When the two halves came together, it felt like a slow coming of age. Where the first half was fast-paced and freewheeling, the second half is more measured, written in a more mature voice and pace. We see the beginning of it as these young energized men are desperately trying to find themselves and find where they might fit in the world, and then the end of it as they accept who they are and where they’ve found themselves. Tully’s character shines bright throughout but he wasn’t without his flaws and where he may have seemed charming as a 18 or 19 year old, he at times came across as brutally stubborn as a middle aged man, often to the detriment of his relationships. 

James and Tully’s friendship is realistic and at the same time feels like the ultimate friendship - though I found myself often siding with their wives throughout. It begs the question, how far would you go to help your friend, even if it breaks your heart?
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Andrew O'Hagan is undoubtedly a gifted writer. He has a knack of depicting ordinary lives in a direct and honest way. Mayflies is about friendship, in particular male friendship. His protagonist James is a working class boy from the North Ayrshire new town of Irvine, developed like East Kilbride and Cumbernauld, to take the overspill from Glasgow's slums. James has a friend Tully, someone to whom he is intensely loyal and who is loyal to him in return. In fact Tully and his family replace to some extent James' own family. 

The first half of this novel revolves around a trip to a music festival in Manchester made in 1986 by Tully, James and three other friends. I found this much more difficult to engage with than the second part. I found the endless references to music and films a little tedious to be honest and it reminded me of nights out in male company where they'd show off to each other about their knowledge of a particular group or book or film, each trying to outdo the other. Add to this lots of alcohol and drugs and although very well written, it just wasn't my cup of tea.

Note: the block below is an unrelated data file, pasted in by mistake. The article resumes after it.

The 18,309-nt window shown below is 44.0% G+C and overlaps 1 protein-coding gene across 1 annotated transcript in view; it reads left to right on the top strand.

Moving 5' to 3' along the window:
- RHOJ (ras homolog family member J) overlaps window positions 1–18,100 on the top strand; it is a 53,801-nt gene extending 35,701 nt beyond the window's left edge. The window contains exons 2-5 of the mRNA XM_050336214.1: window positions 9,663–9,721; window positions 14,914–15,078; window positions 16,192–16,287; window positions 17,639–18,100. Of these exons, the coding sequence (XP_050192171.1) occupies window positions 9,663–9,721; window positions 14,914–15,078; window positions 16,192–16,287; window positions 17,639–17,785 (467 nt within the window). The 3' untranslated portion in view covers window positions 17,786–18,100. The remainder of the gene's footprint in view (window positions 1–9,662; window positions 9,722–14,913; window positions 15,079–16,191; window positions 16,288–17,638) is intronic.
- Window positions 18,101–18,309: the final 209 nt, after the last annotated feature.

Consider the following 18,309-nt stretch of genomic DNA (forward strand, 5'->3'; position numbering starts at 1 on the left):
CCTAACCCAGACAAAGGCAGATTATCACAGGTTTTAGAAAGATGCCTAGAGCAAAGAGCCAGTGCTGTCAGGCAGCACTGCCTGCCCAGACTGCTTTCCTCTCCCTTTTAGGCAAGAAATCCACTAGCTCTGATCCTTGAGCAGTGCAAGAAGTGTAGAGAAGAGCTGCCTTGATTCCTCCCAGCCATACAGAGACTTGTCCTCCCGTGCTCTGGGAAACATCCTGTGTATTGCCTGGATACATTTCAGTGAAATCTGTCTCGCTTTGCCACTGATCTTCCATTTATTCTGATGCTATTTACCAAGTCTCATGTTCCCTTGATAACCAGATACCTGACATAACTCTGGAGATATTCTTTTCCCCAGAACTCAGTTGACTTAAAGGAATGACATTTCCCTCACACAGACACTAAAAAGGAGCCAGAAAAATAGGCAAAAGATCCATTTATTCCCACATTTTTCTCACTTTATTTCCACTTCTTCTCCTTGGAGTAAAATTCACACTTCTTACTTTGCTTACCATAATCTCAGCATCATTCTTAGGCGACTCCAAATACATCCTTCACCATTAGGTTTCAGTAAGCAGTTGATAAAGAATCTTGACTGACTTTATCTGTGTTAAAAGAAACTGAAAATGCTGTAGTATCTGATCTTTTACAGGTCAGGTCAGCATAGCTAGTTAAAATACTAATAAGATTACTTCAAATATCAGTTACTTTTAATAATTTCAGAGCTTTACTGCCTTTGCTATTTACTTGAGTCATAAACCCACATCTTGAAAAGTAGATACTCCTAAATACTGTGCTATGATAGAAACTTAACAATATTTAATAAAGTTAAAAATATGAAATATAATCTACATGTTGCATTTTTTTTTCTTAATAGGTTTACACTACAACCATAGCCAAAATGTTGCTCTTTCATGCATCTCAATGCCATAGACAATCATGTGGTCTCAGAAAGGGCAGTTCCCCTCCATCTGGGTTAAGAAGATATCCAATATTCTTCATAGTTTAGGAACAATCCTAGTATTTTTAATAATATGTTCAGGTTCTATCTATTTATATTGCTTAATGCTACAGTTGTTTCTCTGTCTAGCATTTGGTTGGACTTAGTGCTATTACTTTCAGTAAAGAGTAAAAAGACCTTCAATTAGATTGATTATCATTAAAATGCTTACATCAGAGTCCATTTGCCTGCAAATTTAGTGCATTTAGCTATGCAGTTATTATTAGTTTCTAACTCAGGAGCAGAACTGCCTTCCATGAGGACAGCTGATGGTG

The second half more than makes up for this. We fast forward thirty one years. Tully has terminal cancer and he knows what to do about it and who's going to help. It deals with issues of life and death with compassion and tenderness and will stay with me for a long time. 

Thanks to NetGalley and the publisher for the ARC.
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This is a story of friendship, and how far a person will go to honor that friendship. 

Jimmy and Tully’s story starts in 1986.  They are teens in Thatcher’s Glasgow, and on their way to Manchester for a music festival. The second part of the novel takes place in 2017. Tully has been diagnosed with cancer, and has little time left. He calls upon Jimmy to help him with his final wishes, as Tully’s girlfriend opposes them. They have remained close for all these years, and Jimmy agrees, though he’s not happy about it. 

Tully is a larger than life character in Jimmy’s eyes. As a teen, he jumped on Morrisey’s limo, and wasn’t afraid to speak his mind to anyone. Though he has mellowed some over the years, eg: teaching English Lit, he still has that big personality. Saying goodbye will be difficult. 

The book was well written. The characters are formed, and they grow into responsible adults, though they still have fun. It was easy to relate to them as adults. It was easy to relate to them as teens, too, since I was a teen in 1986, and liked a lot of the same music. The politics in the first part went way over my head, but that’s because I was raised in the US. 

The second part of this novel really shined for me. The mundane day to day is interrupted by a cataclysmic diagnosis, and it is dealt with realistically. But the emotions were big. It was easy to sympathize with all the characters, their dreams and their responsibilities. 

This was a well done novel, that I will remember for a long time. 

Thanks to the publisher and NetGalley for the ARC. 

4 stars
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This was a very character led book. We follow a bunch of friends back in the late 80s when they skipped Glasgow to head to Manchester for a music festival full weekend. Led by Tully, we mainly focus on our MC James as they hit the heady city lights. Fast forward to the present in 2017 and they have mostly gone their separate ways, some keeping touch, others falling by the wayside. Tully and James have always remained tight though so it is to James that Tully spills his devastating news and also spells out what he wants him to do next.